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10/25/1907 - 4/16/1991
Bigart worked as a war correspondent during World War II, the Korean War, and the Vietnam War. He was awarded the Pulitzer Prize for Journalism twice.
Born in Hawley, Pennsylvania, on October 25, 1907, Homer Bigart was a war correspondent for the New York Herald Tribune and later the New York Times. Bigart won two Pulitzer Prizes: the first in 1946 for foreign correspondence in the Pacific and the second in 1951 for his work during the Korean War. Bigart also won the first Polk Award. Married three times, Bigart retired with third wife Elsa to Portsmouth, New Hampshire, in 1972 where he died on April 16, 1991.
Homer William Bigart was born on October 25, 1907, in Hawley, Pennsylvania, the son of Homer S. Bigart, a sweater manufacturer, and Anna Schardt. After high school, Bigart briefly studied architecture at Carnegie Mellon University (formerly the Carnegie Institute of Technology) in Pittsburgh. Shortly after Bigart's arrival, his professors concluded that he had no talent for drawing. After failing at architecture, Bigart transferred to New York University to study journalism. He never graduated. In 1927, Bigart got his first job as a part-time copy boy for the New York Herald Tribune. Bigart rose up the ladder to full-time copy boy, head copy boy, then reporter. In 1941, the New York Herald Tribune assigned Bigart to cover the air war in Europe, kicking off the career of one of the greatest war correspondents in history.
Bigart was one of the pioneers of modern war correspondence, facing danger and reporting facts. In 1943, Bigart was one of only a handful of reporters permitted to fly on daytime bombing raids over Germany, in which 25% of the aircraft were typically lost. In 1944, Bigart angered the Allied commanders for reporting Allied mistakes as well as triumphs. Nonetheless, Bigart entered Rome with the Allies on June 4, 1944. Bigart next reported from the Pacific, where he was on the last American air raid of Japan, and on September 2, 1945, covered the Japanese surrender. The next day, Bigart toured Hiroshima to see the damage caused by the drop of the atom bomb. Bigart received his first Pulitzer Prize in 1946 in recognition of his foreign correspondence in the Pacific.
Bigart's next challenge was to find and interview General Markos, an insurgent then hiding in the mountains of northern Greece, a goal he pursued after CBS correspondent George Polk was murdered during his own search for Markos. Bigart succeeded and for his efforts won the 1948 inaugural Polk Award for Foreign Reporting, named for his fallen colleague. In 1950, the New York Herald Tribune sent Bigart and his longtime rival Marguerite Higgins to report from Korea. The duo gave the Herald Tribune an edge over the New York Times because of their competitiveness. As reported in the Pittsburgh Post-Gazette on April 2, 2003, one of Bigart and Higgins' contemporaries, when asked the secret of their success, replied, "They hate each other, so neither ever stops working." Their efforts were rewarded when Bigart won his second Pulitzer Prize in 1951 for his work in Korea, this one shared by Higgins and four others.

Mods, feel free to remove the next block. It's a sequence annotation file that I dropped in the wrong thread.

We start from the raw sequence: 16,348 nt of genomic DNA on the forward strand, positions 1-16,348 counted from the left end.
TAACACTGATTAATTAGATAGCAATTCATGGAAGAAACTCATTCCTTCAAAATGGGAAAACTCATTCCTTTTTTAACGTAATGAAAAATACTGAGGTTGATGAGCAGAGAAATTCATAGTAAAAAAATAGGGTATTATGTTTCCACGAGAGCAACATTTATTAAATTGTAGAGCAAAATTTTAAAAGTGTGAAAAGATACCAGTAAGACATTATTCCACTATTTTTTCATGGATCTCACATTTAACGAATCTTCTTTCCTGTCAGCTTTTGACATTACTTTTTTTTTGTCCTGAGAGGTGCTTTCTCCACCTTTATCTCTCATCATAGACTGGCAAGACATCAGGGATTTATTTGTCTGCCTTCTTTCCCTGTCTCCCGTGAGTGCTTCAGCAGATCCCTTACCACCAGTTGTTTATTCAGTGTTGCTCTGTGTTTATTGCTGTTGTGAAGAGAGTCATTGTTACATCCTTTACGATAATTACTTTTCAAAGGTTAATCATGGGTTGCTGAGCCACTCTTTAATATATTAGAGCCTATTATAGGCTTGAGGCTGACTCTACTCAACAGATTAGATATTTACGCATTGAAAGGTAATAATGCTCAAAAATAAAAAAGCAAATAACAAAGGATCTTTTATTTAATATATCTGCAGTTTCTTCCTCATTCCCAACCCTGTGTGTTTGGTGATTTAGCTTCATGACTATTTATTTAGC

In 1955, Bigart moved to the New York Times, where he covered domestic issues until pressed into service during the Vietnam War, during which he served as a mentor for younger reporters. Bigart's last war-related story was the trial of First Lieutenant William L. Calley in 1971 after the massacre at My Lai.
While not as fraught with danger, Bigart's personal life was one of constant change as well. In 1951, Bigart married Alice Kirkwood Veit, a colleague from the New York Herald Tribune. Bigart and Veit later divorced, and Veit died in 1959. In 1963, Bigart remarried, this time to CBS's Alice Weel, who died in 1969. Bigart wed children's book author Else Holmelund Minarik in 1970. Bigart never had any biological children, but he did have one adult stepchild from his marriage to Minarik.
In 1972, Bigart and his third wife Else retired to a farm in Portsmouth, New Hampshire. There, Bigart quietly lived the rest of his days until April 16, 1991, when he died at the age of 83. On July 6, 2002, the 175th anniversary of the naming of the town of Hawley, the town installed a plate at 824 Church Street, the site of his childhood home, in recognition of Bigart's service to his country and to journalism.
- Forward Positions: The War Correspondence of Homer Bigart. Ed. Betsy Wade. Fayetteville: U of Arkansas P, 1992.
- Rothmyer, Karen. Winning Pulitzers: The Stories Behind Some of the Best News Coverage of Our Time. New York: Columbia University Press, 1991.
- Simonich, Milan. "How a Great War Reporter Mustered Out of Pittsburgh." Pittsburgh Post-Gazette. 2 April 2003. 17 May 2006. <http://www.post-gazette.com/localnews/ 20030402homefront0402p1.asp>. Web address inactive.
- Wade, Betsy. "Bigart, Homer." American National Biography Online. 9 September 2004. 17 May 2006. <http://www.anb.org/articles/16/16-03172.html>.
- Wade, Betsy, ed. Forward Positions: The War Correspondence of Homer Bigart. Fayetteville: University of Arkansas Press, 1992.
- Wade, Betsy. "A Reporter Remembered." Columbia Journalism Review. July/August 2002. 17 May 2006. <>http://www.cjr.org/issues/2002/4/current-wade.asp>. Web addres inactive.
Photo Credit: "Homer Bigart." Photograph. Cropped to 4x3. Source: Online Resource.